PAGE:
At its best, art is compelling. It makes you want to look at it; need to look at it. It provokes thought and starts conversations. Occasionally, those conversations take on an energy of their own, and that's when things really start to spread. Take, for example, Robert B. Park and his hit (dare I say viral) installation piece The Blue Loop; a found art installation and walking trail in his back yard. Mr Park was recently taken to court by Bath Township officials in the name of beautification and code enforcement. Months of debate ensued, and an entire community began talking about what is art and what is trash, what is beautiful and what is unsightly. And while this might seem like an academic debate, it culminated in a very real legal decision. Judge Michael Clarizio ruled that everything in The Blue Loop must come down within 45 days. Except for a single Blue Plastic Duck...the duck can stay.
In the wake of the court case, an influx of people began visiting The Blue Loop. There was a standing-room-only turn out at the Township Board Meeting during which not a single person of the many who spoke was in favor of taking it down. And, lest we get too deep into the politics of the situation, you should know that the inspiring part about this piece is its tone. Warm and intelligent, it speaks to you without yelling. It is thought provoking without being preachy, and challenging without being offensive. How does that even happen in 2018? It comes from deep inside the heart of an unassuming 72 year old artist who found his calling years ago. That's how. There is only one reason he is doing this, and it shines.
Robert Park has the community talking. Local artists, art lovers, property rights activists, free speech advocates, and government officials are all talking with each other about protecting art. One resident said "Found Object Art usually leaves me cold, I find it can be a bit contrived. But, I went and walked the loop and was truly moved." Another stood at the podium and said "I took my grandchildren....and you would have thought we were walking into Disney Land." Blue Ducks (as well as "Save the Blue Loop" yard signs) are popping up everywhere as the community voices their support for Robert. Some people are even making blue ducks from plywood, or creating their own found object art installations! It's so exciting to see the people of Bath engaging with art, whether talking about it or making it themselves.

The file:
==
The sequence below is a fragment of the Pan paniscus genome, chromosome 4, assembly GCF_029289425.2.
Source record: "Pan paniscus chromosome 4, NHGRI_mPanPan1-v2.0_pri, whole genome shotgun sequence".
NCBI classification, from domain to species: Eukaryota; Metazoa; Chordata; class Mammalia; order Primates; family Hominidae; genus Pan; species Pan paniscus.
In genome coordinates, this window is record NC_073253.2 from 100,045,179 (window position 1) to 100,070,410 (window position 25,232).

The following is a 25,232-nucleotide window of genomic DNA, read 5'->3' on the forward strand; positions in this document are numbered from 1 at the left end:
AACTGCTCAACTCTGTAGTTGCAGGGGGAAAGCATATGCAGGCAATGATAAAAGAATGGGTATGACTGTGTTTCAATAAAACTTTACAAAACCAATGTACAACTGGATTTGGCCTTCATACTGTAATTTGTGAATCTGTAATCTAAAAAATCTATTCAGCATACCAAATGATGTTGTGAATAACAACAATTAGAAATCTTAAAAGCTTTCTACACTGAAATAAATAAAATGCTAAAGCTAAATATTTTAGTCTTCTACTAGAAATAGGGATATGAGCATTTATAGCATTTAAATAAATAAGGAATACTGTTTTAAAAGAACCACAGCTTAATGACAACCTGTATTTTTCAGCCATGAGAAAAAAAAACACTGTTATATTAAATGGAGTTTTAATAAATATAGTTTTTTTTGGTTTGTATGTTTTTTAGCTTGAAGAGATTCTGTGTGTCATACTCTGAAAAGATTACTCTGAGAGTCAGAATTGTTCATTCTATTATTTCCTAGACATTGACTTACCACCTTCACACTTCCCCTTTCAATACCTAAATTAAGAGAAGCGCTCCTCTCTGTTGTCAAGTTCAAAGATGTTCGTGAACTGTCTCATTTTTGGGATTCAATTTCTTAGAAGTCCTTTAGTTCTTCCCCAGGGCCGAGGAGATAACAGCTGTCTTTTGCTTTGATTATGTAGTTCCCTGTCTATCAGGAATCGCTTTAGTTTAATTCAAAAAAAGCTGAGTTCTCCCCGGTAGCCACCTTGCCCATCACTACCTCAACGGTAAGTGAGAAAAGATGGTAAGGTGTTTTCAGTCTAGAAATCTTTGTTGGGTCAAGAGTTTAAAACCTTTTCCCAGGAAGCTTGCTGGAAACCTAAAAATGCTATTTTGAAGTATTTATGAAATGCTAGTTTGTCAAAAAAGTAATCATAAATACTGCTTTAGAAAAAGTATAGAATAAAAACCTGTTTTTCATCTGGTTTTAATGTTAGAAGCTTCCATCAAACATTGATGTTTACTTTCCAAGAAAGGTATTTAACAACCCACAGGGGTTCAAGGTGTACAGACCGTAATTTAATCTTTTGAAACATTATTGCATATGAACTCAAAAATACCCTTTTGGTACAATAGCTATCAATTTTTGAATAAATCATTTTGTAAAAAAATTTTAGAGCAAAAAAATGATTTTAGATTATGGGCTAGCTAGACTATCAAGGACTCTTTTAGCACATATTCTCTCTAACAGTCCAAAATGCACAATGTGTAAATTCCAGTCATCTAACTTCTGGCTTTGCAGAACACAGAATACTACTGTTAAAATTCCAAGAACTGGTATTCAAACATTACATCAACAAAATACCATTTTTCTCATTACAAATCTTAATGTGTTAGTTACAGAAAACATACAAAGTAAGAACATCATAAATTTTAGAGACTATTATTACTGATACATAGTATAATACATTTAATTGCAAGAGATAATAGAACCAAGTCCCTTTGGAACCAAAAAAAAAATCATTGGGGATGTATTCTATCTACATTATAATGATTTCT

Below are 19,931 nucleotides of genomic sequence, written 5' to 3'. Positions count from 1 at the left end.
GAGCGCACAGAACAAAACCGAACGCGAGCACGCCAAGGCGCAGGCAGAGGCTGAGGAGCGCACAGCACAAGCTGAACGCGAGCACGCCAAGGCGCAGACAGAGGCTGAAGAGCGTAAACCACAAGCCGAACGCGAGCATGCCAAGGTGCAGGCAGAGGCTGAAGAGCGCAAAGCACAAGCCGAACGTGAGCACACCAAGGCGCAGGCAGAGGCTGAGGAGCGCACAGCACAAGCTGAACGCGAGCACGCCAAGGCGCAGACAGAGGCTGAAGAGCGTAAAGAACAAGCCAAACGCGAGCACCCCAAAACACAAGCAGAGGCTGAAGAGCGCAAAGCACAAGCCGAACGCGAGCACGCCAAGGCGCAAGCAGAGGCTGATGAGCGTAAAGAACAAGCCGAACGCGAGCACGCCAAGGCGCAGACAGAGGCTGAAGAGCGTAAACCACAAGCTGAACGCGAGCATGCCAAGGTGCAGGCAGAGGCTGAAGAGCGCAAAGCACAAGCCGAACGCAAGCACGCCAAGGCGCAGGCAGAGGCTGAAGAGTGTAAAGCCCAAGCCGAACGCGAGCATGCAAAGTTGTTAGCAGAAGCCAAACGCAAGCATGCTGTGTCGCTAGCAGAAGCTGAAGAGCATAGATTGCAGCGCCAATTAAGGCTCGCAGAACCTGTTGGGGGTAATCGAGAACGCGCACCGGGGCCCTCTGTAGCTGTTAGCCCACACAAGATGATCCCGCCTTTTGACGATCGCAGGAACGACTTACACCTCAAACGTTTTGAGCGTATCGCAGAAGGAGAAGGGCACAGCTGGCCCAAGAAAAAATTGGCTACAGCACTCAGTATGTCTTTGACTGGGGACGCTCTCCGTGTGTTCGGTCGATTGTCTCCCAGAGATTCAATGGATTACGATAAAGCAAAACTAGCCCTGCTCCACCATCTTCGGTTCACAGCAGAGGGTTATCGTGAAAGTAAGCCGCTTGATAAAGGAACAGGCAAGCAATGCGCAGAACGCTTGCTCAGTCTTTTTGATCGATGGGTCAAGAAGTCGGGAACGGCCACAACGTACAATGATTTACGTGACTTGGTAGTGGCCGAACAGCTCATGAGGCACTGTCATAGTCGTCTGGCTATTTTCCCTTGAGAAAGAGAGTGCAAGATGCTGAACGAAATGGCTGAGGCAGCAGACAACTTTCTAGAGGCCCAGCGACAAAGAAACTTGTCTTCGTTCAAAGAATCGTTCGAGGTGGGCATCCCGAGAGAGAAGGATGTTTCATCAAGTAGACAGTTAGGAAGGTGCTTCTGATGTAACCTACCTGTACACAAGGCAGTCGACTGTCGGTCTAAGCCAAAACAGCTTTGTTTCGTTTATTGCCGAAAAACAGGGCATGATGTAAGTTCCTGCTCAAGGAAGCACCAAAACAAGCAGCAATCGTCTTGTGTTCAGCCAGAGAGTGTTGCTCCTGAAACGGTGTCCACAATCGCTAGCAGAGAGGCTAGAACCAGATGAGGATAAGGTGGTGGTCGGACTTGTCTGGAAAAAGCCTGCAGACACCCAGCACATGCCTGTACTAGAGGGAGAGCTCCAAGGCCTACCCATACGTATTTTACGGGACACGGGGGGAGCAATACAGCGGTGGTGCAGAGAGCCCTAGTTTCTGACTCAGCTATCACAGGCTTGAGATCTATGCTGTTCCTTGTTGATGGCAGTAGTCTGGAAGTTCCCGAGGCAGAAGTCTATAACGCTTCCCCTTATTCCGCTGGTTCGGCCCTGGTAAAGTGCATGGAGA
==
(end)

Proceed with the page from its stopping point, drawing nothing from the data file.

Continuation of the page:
As my pastel of a giant pink frog is currently hopping around billboards in the greater Lansing area, you can probably imagine my amusement when it was announced that the one piece that is allowed to stay is a Blue Duck. In Judge Clarizio’s defense, he seemed quite reticent to rule against Mr. Park. But that doesn't lessen the absurdity of identifying this one piece among thousands as acceptable. The judge’s ruling created an instant rallying point for Robert’s supporters—an outcome predictable enough for one to wonder if Judge Clarizio intended it. Either way, Blue Ducks are currently quite a hot item, and Robert is appealing the decision and could use some help.
Now Available at the Gallery.
So, yeah...we jumped in on this one with two webbed feat. We ordered 200 Blue Rubber Duckies, which as of this posting are available for a donation of any size (leave a buck, get a duck). To be clear, the ducks are on us. Every penny of your donation will go to support Robert and his fight to continue being the amazing artist he is.
About Robert B. Park, BFA
Robert is a decades long resident of Bath Township. He has studied art at North Western Michigan College, and Michigan State University. His artwork—while not always blue—is always thought provoking and heavily detailed. This comes from his strong preference for mixed media, and plethora of sources he pulls from. In an interview during his Recent Exhibit in East Lansing, Robert called his process “an alchemy,” and that’s no exaggeration. Robert is able to pack so many types of information and materials into his work because he really has perfected the alchemic art of turning plastics, paints, disparate quotes or bits of maps—and yes, even lead—into gold. We are excited to be hosting Robert Park, and to do our part in helping him save The Blue Loop.